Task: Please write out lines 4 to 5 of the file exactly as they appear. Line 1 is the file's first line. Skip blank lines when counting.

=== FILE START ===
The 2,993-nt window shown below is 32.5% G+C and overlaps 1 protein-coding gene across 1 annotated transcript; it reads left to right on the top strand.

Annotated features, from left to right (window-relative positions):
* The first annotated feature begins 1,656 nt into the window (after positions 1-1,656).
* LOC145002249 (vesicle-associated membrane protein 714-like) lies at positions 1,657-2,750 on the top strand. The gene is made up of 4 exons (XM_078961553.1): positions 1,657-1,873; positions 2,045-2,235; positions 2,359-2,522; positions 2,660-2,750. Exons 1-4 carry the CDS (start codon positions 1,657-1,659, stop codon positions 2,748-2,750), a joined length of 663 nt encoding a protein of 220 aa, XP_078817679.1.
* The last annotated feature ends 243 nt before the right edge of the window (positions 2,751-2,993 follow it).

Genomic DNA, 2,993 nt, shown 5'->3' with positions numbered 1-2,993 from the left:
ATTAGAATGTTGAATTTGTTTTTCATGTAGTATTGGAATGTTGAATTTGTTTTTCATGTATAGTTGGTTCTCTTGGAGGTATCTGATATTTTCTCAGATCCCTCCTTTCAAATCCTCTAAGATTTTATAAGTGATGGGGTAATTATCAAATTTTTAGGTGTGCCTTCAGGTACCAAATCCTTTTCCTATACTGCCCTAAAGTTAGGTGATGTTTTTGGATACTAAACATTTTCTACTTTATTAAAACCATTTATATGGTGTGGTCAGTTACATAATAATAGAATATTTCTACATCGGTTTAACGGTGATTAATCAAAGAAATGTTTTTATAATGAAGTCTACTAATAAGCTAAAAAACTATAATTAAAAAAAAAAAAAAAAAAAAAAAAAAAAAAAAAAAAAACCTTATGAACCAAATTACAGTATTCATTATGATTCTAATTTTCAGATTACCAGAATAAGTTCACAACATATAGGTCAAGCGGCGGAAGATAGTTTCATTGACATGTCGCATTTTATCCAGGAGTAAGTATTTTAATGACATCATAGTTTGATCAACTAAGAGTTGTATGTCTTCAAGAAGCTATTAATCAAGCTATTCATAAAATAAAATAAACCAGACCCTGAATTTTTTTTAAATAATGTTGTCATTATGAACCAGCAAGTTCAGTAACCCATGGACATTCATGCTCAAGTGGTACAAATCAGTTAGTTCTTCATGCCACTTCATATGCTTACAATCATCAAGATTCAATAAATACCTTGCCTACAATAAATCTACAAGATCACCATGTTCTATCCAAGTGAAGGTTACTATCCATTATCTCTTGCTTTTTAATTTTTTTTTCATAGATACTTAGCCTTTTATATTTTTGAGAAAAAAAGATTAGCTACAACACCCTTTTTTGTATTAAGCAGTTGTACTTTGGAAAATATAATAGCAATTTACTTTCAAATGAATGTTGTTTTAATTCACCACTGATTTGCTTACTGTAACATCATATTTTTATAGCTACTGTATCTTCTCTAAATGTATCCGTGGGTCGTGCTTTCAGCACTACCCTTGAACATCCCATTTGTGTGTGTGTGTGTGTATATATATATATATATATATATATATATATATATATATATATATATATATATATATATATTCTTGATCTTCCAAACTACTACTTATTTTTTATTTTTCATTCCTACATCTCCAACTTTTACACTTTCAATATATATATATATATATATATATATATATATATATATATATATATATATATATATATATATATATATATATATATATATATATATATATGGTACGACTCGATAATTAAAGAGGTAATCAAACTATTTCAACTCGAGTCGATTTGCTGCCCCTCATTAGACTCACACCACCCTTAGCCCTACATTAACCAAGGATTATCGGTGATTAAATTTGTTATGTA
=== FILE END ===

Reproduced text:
* LOC145002249 (vesicle-associated membrane protein 714-like) lies at positions 1,657-2,750 on the top strand. The gene is made up of 4 exons (XM_078961553.1): positions 1,657-1,873; positions 2,045-2,235; positions 2,359-2,522; positions 2,660-2,750. Exons 1-4 carry the CDS (start codon positions 1,657-1,659, stop codon positions 2,748-2,750), a joined length of 663 nt encoding a protein of 220 aa, XP_078817679.1.
* The last annotated feature ends 243 nt before the right edge of the window (positions 2,751-2,993 follow it).